FACT Rated is our new series digging into the sounds and stories of the most vital breaking artists around right now. Next, Miles Bowe meets Amalie Bruun whose one-woman metal project Myrkur shifts from dreamy to nightmarish with a whip-cracking intensity on her new album Mareridt.
For Fans Of: Agalloch, Darkthrone, Cocteau Twins
Myrkur is front and center on the cover of her harrowing sophomore album Mareridt, but for Amalie Bruun the path there has been long. A classically trained pianist, the Danish-born songwriter took her first steps into the pop music machine a decade earlier and found early success. Prize money for a 2008 Songwriters Circle Award afforded her the visa to stay in New York, where she worked in the synth-pop duo Ex Cops with her friend Brian Harding and picked up a series of industry odd jobs: A hook for rappers here, singing on a theme song for a songwriter friend there. You can even spot her in a Lonely Island video.
But these projects are in the distant past for Bruun, who found her voice playing both siren and banshee in her one-woman metal project Myrkur. Fusing angelic and demonic vocals with traditional Norwegian music (of both the ancient folk and contemporary black metal variety), she’s finally forged a space to channel her songwriting talents. Her monker translates to “darkness”, but for Bruun it’s as if we’re seeing her clearly for the first time.
“The reason it’s weirdly easy for me to do what I do now is because it’s just what I was doing as a kid,” she tells me in Brooklyn. “This is what I’m emotionally connected to. This is what makes sense to me.”
Wielding a love of metal (which, like many 30-somethings, began listening to Metallica as a child) and a passion for traditional Nordic music and lore, Bruun began to release a series of concise, volcanic recordings leading up her debut album M. The scope of her vision was clear from its opener ‘Skogen Skulle De’, which moves from choral, multi-tracked vocal bliss to ornate folk before surging into metal riffage, textured with both soaring moans and bloodied screams. It’s an atmospheric, chilly epic and a testament not just to her ability as a writer, but the high-wire act she puts her voice through on nearly every song.
“I don’t want to scream correctly … I just want to scream like I’m having a panic attack”
“Sometimes I wonder if this is some kind of self-harm,” say Bruun, who feels most comfortable whipping between these two extremes, especially when performing live. “I don’t want to scream correctly. I don’t want to do that very schooled, Arch Enemy screaming style. I just want to scream like I’m having a panic attack. But it hurts, you know? You just have to go out there. All the way out there.”
Bruun released M not long after revealing her identity. She had previously kept Myrkur anonymous in an attempt to keep the focus strictly on the music, but Mareridt finds her further exploring her own personality and experiences. The title translates to “Nightmare” and is inspired by struggles with sleep paralysis and night terrors.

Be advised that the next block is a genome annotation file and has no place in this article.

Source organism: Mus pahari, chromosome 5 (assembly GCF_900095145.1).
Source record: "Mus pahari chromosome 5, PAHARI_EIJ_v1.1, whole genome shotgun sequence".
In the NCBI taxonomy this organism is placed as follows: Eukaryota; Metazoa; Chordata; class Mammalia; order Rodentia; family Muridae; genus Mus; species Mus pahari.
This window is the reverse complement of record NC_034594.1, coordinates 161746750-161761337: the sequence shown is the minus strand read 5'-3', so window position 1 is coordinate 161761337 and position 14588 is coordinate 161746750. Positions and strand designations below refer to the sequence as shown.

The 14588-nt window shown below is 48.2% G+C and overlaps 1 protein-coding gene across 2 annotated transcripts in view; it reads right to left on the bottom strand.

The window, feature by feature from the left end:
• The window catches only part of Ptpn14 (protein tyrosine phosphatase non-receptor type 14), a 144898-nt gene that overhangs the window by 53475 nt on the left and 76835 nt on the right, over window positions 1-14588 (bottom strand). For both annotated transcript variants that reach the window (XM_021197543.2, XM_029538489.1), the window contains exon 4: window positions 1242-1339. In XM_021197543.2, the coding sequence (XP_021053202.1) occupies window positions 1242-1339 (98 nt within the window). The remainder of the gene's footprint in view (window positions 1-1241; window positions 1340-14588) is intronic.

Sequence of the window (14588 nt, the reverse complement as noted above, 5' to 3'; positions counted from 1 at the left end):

While the album title is as “kvlt” as you’d expect from a Norwegian black metal album, it’s a surprisingly dreamy listening experience. On Mareridt, assembled alongside legendary metal producer Randall Dunn (Wolves In The Throne Room, Sunn O))), Earth), Bruun builds a shifting sonic tapestry that serves her vision without becoming trapped in the genre’s tight boundaries.
Harsh black metal riffs collide with traditional instruments like nyckelharpa (which you can see Brunn play in a few breathtaking videos) and ancient herding calls. At its best, such as on ‘Måneblôt’, she’s able to fuse all her influences, riding each wave with commanding vocals that drift from hoarse black metal groans to elastically pretty phrases that bring to mind Cocteau Twins’ Elizabeth Fraser. Lyrics often shift from English to Danish with an unconscious fluidity, a quality present in Bruun’s own dreams.
“Sometimes my nightmares do feel like they’re in a different language,” she explains. She makes a habit of quickly writing her dreams down after waking up and when she shows me a selection, the phrases read like experimental poetry, flipping between languages (“Man wearing a huge octopus tail”) to capture their ineffable, abstract power. She looks back at one passage in English noting, “That should have been in Danish.”
While it may have been a long journey, Mareridt feels less like a destination for Myrkur than a jumping off point. She’s only getting started. I ask Brunn if she’d have any advice for other artists, artists who may be insecure about pursing the music they want – whether from imposed barriers of genre or scenes or the pop industry (which Brunn describes as “darkness masquerading as light”).
“I would say burn it to the fucking ground. Burn it down. Do whatever you want,” she replies. “Trust me, it’s not easy getting out of the pop world. Burn it down. Build your own castle.”
Miles Bowe is on Twitter.